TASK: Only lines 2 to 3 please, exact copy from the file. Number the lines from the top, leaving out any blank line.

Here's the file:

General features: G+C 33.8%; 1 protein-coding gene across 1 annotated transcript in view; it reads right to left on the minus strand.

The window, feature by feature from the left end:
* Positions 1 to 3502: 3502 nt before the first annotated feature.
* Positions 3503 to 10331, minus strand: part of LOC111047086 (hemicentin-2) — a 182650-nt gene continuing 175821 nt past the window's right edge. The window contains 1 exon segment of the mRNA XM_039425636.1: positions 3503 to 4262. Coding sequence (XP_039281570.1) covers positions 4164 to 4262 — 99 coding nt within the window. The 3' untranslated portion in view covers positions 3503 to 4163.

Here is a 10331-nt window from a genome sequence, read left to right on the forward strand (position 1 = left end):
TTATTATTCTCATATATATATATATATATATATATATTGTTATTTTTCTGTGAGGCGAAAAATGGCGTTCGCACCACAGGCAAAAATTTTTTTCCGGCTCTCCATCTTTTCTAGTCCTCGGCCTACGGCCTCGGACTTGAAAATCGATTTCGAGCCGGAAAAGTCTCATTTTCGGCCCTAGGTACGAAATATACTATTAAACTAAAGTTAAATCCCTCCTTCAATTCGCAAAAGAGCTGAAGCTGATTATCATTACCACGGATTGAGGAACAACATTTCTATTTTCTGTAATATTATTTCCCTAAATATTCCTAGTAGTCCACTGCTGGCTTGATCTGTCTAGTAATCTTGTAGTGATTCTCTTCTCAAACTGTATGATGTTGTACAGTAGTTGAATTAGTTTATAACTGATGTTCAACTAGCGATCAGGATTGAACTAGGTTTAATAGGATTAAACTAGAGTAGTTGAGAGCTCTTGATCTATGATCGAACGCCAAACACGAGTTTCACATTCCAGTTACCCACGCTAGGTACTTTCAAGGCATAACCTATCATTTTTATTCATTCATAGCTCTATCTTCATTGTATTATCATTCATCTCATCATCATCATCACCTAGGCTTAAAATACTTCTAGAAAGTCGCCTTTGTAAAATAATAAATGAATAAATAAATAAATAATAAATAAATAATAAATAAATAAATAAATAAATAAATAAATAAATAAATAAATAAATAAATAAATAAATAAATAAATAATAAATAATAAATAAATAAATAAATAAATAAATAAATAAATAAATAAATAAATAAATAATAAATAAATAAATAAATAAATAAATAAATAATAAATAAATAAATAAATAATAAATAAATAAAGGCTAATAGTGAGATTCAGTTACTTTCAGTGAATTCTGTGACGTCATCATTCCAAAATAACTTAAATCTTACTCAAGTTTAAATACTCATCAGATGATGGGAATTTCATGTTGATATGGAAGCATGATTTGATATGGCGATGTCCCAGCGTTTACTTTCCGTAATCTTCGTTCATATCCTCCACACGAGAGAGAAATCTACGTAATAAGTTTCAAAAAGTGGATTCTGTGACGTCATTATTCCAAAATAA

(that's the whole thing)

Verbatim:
The window, feature by feature from the left end:
* Positions 1 to 3502: 3502 nt before the first annotated feature.